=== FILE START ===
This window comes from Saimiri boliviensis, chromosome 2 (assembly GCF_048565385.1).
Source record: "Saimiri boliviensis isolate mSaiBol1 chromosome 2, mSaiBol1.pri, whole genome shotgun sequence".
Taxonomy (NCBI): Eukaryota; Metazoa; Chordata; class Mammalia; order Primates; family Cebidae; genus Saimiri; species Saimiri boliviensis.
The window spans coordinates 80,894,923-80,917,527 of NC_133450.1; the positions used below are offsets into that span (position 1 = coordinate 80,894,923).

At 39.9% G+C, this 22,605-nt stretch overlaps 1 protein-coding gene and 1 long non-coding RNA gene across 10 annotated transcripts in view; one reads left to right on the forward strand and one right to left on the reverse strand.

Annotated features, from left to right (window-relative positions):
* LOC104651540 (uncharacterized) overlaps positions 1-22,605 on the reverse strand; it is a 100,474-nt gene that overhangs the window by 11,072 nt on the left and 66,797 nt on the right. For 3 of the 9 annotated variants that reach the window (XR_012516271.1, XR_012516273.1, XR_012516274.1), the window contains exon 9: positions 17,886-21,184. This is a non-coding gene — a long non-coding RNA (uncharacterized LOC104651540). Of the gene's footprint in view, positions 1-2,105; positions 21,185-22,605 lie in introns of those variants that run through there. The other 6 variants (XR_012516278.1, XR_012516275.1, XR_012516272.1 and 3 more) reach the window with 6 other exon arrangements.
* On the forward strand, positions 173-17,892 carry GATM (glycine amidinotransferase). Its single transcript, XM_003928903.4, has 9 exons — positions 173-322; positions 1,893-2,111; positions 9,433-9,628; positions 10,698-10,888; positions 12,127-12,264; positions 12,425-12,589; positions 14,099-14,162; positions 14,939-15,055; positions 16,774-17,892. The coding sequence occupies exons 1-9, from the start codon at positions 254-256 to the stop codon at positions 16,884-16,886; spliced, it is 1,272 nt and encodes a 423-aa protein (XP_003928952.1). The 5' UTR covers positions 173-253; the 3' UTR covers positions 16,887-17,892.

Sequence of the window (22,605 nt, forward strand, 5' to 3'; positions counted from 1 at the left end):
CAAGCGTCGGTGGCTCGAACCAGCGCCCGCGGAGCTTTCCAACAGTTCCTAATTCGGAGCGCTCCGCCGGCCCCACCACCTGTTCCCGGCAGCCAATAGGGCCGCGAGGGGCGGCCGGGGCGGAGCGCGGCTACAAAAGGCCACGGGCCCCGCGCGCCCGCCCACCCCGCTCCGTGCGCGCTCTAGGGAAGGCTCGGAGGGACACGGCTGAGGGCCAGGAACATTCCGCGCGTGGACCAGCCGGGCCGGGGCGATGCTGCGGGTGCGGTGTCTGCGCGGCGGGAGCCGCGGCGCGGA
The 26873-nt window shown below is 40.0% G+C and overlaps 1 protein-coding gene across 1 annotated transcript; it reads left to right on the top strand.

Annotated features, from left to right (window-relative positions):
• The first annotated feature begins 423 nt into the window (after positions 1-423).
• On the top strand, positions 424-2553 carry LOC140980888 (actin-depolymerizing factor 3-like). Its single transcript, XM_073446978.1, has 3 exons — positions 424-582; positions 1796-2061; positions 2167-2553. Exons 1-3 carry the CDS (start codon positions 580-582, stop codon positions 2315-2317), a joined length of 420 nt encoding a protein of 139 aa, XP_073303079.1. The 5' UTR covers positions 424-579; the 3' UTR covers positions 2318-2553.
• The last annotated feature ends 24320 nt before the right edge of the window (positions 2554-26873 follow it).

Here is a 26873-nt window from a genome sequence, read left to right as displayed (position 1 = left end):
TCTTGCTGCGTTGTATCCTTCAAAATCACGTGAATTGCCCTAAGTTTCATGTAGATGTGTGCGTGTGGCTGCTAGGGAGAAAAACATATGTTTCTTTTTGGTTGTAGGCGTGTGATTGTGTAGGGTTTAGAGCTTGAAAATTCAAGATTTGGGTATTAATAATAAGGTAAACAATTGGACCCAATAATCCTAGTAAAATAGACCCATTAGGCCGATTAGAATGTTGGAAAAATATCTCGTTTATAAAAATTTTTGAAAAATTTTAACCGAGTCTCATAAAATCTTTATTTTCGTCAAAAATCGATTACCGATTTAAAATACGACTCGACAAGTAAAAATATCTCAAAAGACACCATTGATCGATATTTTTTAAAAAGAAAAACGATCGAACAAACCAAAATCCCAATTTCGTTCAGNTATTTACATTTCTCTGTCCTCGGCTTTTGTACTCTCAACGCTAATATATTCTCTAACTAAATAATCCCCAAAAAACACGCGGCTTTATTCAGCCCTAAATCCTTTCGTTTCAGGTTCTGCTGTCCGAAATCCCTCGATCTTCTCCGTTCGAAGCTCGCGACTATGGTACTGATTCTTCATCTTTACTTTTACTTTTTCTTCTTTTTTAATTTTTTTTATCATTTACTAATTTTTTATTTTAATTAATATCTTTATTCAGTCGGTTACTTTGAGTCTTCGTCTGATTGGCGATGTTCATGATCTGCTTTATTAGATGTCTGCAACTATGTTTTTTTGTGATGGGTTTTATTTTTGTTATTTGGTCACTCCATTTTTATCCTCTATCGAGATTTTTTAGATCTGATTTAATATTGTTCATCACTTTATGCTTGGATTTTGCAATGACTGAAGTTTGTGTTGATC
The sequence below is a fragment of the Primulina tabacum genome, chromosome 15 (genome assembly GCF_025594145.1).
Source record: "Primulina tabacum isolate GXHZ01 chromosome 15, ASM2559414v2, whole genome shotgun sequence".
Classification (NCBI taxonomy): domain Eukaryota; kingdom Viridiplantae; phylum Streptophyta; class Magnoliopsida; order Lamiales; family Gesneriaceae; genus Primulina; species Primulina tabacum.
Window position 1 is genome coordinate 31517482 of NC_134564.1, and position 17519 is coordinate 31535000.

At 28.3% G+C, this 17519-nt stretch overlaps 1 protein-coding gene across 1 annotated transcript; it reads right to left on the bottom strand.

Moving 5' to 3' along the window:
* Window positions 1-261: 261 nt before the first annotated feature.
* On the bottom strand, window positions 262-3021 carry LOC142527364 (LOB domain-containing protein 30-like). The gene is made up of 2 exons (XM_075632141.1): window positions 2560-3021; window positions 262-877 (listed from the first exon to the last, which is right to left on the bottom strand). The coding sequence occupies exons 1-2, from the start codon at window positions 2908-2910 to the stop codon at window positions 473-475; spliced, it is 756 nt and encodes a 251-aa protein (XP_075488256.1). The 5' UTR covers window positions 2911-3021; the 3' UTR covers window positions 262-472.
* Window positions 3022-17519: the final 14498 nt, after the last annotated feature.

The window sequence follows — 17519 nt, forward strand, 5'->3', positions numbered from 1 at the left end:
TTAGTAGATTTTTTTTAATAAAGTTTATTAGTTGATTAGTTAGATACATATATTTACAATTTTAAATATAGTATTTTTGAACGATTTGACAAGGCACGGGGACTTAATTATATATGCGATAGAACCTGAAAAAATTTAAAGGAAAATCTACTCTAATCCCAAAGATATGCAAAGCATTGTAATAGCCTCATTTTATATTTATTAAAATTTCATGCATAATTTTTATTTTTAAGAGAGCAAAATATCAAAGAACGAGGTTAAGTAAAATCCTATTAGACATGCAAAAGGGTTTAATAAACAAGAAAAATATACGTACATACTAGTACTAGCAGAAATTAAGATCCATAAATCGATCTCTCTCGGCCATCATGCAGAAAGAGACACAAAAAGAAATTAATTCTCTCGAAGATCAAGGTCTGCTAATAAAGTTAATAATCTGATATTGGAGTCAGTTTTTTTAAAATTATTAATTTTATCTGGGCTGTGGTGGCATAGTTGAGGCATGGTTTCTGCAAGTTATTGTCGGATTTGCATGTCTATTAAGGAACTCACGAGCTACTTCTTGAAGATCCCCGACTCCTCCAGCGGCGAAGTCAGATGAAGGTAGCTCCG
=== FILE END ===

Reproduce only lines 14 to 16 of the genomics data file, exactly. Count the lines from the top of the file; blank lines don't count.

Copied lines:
• On the top strand, positions 424-2553 carry LOC140980888 (actin-depolymerizing factor 3-like). Its single transcript, XM_073446978.1, has 3 exons — positions 424-582; positions 1796-2061; positions 2167-2553. Exons 1-3 carry the CDS (start codon positions 580-582, stop codon positions 2315-2317), a joined length of 420 nt encoding a protein of 139 aa, XP_073303079.1. The 5' UTR covers positions 424-579; the 3' UTR covers positions 2318-2553.
• The last annotated feature ends 24320 nt before the right edge of the window (positions 2554-26873 follow it).

Here is a 26873-nt window from a genome sequence, read left to right as displayed (position 1 = left end):